New research from HCEO-Co-Director James J. Heckman and CEHD Predoctoral Fellow Ganesh Karapakula finds that targeted, high-quality early childhood investments have the power to lift multiple generations out of poverty.
The new paper, “Intergenerational and Intragenerational Externalities of the Perry Preschool Project,” examines the impact of the iconic early childhood program on the children and siblings of the original participants. The authors find that the original participants and their children saw significant increases in education, health, full-time employment, and reduced incidence of anti-social behavior or crime.
"For the first time, we have experimental evidence about how the case for early childhood propagates across generations," Heckman says. "Not only is there a first-generation effect on the treatment group, but also there’s a second-generation effect."
This groundbreaking research demonstrates that the effects of high-quality early childhood education extend to the second-generation. Heckman and Karapakula found substantial intergenerational effects on education, health, employment and crime, with the children of participants being more likely to be in good health, complete college and to be employed full-time.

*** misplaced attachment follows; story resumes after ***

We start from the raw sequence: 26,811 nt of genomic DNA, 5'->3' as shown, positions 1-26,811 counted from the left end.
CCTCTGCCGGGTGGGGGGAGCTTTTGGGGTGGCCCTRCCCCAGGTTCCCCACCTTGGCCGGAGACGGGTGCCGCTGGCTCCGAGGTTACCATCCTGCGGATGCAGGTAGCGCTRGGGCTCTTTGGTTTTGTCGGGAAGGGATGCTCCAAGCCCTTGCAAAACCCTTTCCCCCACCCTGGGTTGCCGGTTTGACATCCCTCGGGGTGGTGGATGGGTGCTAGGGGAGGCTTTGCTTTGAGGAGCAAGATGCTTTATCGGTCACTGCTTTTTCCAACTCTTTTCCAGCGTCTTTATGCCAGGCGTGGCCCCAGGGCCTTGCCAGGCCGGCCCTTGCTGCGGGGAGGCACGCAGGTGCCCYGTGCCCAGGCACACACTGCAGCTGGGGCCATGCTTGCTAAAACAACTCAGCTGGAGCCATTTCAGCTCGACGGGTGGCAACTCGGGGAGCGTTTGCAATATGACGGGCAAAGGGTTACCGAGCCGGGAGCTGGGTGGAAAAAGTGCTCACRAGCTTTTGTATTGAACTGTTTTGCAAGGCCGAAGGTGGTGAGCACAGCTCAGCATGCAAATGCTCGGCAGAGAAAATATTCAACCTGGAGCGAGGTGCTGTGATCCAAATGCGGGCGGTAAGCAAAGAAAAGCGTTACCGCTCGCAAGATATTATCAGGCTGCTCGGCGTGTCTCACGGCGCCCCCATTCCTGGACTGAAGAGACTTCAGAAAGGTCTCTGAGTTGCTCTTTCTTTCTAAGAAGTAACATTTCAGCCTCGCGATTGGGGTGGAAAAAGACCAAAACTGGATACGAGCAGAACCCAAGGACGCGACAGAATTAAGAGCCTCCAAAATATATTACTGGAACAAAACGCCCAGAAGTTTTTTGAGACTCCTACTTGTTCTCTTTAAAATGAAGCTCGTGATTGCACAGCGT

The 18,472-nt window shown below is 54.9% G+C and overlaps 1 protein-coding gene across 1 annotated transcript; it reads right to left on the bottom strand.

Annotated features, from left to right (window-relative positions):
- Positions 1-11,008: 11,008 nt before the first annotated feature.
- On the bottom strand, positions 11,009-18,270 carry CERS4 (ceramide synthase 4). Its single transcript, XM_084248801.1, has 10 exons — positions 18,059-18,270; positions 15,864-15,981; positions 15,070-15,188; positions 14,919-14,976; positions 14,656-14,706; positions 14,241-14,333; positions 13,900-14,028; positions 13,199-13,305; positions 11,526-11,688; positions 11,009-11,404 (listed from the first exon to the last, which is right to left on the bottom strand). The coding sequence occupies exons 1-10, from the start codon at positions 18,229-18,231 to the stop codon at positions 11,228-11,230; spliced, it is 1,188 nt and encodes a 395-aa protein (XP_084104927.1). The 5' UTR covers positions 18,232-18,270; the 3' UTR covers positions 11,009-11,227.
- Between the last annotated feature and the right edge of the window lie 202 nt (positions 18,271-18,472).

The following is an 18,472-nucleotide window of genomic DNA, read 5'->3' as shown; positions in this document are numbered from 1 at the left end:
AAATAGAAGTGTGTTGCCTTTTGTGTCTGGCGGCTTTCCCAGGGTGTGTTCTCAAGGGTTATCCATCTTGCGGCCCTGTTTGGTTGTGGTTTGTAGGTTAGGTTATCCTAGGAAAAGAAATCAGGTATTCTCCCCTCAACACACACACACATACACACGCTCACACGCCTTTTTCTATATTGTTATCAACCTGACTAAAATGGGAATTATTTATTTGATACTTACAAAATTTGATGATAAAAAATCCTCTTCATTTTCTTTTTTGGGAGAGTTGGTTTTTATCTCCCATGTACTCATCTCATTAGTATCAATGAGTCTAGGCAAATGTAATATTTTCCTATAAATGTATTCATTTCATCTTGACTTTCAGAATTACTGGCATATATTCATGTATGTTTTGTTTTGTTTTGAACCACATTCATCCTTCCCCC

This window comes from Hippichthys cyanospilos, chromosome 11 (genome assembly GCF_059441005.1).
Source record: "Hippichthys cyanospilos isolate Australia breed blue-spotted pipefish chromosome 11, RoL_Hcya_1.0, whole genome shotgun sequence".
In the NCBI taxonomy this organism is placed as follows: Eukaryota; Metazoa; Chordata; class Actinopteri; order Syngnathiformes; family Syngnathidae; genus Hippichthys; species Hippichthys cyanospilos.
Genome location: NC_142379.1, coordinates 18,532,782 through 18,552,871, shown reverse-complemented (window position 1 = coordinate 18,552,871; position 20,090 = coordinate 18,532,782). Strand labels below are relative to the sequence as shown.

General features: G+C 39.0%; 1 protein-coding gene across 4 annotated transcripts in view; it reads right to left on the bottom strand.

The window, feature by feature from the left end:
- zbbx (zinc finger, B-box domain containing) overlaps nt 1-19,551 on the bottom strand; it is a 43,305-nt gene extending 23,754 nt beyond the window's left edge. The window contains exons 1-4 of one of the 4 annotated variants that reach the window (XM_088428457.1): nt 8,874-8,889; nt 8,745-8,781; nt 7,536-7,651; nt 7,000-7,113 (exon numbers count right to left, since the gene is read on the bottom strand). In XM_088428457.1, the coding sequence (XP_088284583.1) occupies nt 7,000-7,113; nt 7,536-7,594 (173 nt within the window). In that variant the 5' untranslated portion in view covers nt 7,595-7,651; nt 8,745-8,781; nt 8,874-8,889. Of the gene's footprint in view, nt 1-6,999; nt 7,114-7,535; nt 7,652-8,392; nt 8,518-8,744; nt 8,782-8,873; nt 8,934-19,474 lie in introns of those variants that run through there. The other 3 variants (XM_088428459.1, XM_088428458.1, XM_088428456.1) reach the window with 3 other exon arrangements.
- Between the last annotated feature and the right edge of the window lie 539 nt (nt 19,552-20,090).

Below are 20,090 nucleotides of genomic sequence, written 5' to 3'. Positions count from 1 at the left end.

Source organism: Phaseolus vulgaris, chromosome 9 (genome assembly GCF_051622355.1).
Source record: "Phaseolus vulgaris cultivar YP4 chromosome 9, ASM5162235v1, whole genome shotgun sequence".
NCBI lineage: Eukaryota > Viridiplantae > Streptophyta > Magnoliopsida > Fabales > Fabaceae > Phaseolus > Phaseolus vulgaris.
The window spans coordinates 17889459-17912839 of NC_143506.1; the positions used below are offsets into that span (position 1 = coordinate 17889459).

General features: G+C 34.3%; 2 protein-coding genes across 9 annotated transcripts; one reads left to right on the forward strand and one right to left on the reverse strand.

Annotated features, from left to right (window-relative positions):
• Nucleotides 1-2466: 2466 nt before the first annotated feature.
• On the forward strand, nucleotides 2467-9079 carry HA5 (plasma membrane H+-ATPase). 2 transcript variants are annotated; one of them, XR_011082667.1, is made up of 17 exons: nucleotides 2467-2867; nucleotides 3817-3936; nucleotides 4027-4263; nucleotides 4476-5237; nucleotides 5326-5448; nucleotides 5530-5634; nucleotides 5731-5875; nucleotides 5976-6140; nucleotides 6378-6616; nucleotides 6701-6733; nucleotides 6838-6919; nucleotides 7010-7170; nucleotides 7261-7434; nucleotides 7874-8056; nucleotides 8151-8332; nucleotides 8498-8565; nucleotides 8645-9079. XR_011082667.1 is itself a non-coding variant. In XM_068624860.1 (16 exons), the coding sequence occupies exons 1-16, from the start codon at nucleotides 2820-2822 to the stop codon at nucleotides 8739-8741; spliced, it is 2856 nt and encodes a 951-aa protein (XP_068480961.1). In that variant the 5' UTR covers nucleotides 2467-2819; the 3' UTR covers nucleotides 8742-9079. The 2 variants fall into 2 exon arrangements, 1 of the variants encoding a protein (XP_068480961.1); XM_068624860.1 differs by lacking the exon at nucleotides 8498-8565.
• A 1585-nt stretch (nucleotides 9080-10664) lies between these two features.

"This is really an important study," Heckman says. "It shows not only that the preschool that’s been evaluated to have a rate-of-return per annum of 10-12 percent. Actually the structure is such that the rate-of-return is likely to be even higher, when we factor into account the next generation."
You can read “Intergenerational and Intragenerational Externalities of the Perry Preschool Project” here, and its companion paper, “The Perry Preschoolers at Late Midlife: A Study in Design-Specific Inference,” here.
Listen to Professor Heckman discuss the research on NPR’s Hidden Brain here.
Find the Heckman Equation Perry Preschool: Intergenerational Effects Toolkit here.